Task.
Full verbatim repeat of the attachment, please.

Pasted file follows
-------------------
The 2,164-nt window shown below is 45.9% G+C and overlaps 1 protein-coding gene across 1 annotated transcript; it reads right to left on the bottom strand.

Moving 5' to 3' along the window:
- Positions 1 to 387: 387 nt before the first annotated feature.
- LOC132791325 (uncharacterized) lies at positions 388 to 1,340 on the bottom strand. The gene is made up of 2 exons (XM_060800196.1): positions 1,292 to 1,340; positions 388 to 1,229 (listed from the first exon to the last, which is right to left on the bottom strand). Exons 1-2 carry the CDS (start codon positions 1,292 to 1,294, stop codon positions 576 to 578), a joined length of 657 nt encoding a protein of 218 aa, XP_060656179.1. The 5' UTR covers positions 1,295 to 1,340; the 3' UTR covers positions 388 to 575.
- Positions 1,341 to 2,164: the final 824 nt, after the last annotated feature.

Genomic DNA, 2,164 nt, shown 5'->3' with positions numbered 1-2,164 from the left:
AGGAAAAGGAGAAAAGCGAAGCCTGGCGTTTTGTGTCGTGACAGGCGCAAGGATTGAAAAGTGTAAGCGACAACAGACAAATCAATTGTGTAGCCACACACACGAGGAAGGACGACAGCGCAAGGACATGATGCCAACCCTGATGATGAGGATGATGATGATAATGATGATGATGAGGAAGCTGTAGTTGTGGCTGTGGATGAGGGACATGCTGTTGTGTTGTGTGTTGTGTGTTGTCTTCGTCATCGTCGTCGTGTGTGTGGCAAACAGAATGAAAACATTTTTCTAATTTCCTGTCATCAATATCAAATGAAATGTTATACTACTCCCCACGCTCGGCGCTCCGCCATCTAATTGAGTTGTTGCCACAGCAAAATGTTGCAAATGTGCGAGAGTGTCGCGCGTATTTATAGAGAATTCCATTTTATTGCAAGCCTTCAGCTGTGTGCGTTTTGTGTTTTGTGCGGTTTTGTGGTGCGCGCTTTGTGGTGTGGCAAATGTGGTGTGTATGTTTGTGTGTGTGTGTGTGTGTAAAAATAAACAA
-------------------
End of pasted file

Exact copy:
The 2,164-nt window shown below is 45.9% G+C and overlaps 1 protein-coding gene across 1 annotated transcript; it reads right to left on the bottom strand.

Moving 5' to 3' along the window:
- Positions 1 to 387: 387 nt before the first annotated feature.
- LOC132791325 (uncharacterized) lies at positions 388 to 1,340 on the bottom strand. The gene is made up of 2 exons (XM_060800196.1): positions 1,292 to 1,340; positions 388 to 1,229 (listed from the first exon to the last, which is right to left on the bottom strand). Exons 1-2 carry the CDS (start codon positions 1,292 to 1,294, stop codon positions 576 to 578), a joined length of 657 nt encoding a protein of 218 aa, XP_060656179.1. The 5' UTR covers positions 1,295 to 1,340; the 3' UTR covers positions 388 to 575.
- Positions 1,341 to 2,164: the final 824 nt, after the last annotated feature.

Genomic DNA, 2,164 nt, shown 5'->3' with positions numbered 1-2,164 from the left:
AGGAAAAGGAGAAAAGCGAAGCCTGGCGTTTTGTGTCGTGACAGGCGCAAGGATTGAAAAGTGTAAGCGACAACAGACAAATCAATTGTGTAGCCACACACACGAGGAAGGACGACAGCGCAAGGACATGATGCCAACCCTGATGATGAGGATGATGATGATAATGATGATGATGAGGAAGCTGTAGTTGTGGCTGTGGATGAGGGACATGCTGTTGTGTTGTGTGTTGTGTGTTGTCTTCGTCATCGTCGTCGTGTGTGTGGCAAACAGAATGAAAACATTTTTCTAATTTCCTGTCATCAATATCAAATGAAATGTTATACTACTCCCCACGCTCGGCGCTCCGCCATCTAATTGAGTTGTTGCCACAGCAAAATGTTGCAAATGTGCGAGAGTGTCGCGCGTATTTATAGAGAATTCCATTTTATTGCAAGCCTTCAGCTGTGTGCGTTTTGTGTTTTGTGCGGTTTTGTGGTGCGCGCTTTGTGGTGTGGCAAATGTGGTGTGTATGTTTGTGTGTGTGTGTGTGTGTAAAAATAAACAA